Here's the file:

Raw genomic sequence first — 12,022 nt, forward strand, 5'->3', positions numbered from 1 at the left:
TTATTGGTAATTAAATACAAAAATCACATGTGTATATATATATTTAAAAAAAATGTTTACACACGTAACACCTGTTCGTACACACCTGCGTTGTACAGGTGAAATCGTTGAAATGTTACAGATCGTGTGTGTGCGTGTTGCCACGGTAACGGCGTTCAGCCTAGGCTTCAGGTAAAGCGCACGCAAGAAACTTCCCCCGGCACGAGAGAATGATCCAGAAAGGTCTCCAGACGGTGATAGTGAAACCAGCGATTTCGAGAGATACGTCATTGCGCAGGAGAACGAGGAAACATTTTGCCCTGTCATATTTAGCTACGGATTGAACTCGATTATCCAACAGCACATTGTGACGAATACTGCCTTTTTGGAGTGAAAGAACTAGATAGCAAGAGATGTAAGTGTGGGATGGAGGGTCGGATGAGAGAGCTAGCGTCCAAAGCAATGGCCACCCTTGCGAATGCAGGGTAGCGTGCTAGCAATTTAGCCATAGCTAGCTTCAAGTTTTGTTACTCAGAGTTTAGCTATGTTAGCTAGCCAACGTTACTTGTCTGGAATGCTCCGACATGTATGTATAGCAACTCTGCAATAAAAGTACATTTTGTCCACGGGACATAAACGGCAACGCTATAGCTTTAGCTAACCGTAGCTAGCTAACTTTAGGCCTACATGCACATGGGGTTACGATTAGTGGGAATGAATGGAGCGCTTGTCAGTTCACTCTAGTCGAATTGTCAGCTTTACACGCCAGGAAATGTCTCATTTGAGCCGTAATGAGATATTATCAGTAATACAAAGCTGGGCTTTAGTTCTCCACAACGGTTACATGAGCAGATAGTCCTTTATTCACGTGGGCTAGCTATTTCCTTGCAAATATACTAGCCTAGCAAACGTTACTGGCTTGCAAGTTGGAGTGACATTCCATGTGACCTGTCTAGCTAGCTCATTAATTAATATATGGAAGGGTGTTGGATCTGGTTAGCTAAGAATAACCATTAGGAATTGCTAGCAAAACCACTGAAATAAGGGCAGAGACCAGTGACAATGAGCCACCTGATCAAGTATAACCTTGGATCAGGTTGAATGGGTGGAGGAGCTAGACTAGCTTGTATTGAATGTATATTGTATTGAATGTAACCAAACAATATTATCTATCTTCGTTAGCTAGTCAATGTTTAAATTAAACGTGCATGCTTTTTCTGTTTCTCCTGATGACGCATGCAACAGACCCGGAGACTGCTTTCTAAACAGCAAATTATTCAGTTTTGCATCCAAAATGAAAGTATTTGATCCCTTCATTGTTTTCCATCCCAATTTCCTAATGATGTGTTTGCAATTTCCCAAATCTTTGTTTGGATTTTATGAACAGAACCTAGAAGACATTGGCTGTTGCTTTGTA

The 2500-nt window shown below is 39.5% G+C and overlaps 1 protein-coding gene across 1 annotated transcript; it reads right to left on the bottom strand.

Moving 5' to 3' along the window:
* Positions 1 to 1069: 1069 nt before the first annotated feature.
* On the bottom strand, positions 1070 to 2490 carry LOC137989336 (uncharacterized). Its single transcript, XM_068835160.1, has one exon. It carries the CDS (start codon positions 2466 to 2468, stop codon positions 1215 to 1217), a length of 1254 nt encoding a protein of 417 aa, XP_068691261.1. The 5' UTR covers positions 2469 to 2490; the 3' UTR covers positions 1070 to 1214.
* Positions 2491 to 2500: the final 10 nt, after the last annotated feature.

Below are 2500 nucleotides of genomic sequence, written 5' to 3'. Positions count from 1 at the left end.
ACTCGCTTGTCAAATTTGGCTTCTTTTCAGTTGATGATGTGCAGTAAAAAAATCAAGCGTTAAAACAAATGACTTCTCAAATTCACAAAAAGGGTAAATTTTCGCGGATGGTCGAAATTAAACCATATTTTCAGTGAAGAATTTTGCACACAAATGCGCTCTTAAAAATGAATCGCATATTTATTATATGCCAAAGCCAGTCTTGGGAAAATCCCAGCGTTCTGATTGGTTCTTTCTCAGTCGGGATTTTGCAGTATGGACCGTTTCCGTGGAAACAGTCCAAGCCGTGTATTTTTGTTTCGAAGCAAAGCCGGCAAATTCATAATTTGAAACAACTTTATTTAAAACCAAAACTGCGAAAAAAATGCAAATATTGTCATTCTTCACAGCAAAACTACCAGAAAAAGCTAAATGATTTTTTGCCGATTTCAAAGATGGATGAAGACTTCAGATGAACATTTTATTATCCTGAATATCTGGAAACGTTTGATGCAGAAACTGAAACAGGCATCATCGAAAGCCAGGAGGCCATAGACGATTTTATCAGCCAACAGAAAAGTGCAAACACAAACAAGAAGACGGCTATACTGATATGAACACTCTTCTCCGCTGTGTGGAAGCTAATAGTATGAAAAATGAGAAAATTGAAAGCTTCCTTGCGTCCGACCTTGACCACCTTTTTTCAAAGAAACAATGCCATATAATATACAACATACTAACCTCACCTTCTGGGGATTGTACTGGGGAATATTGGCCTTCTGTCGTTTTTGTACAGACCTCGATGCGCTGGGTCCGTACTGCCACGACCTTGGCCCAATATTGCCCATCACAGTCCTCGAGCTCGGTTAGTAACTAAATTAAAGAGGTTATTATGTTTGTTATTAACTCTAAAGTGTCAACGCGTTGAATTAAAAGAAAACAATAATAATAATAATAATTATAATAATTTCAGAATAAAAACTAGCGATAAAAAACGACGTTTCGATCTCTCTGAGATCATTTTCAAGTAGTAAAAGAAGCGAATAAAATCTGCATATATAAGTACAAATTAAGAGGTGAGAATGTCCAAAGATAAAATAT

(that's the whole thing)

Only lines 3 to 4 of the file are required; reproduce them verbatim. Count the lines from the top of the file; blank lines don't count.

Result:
The 2500-nt window shown below is 39.5% G+C and overlaps 1 protein-coding gene across 1 annotated transcript; it reads right to left on the bottom strand.

Moving 5' to 3' along the window: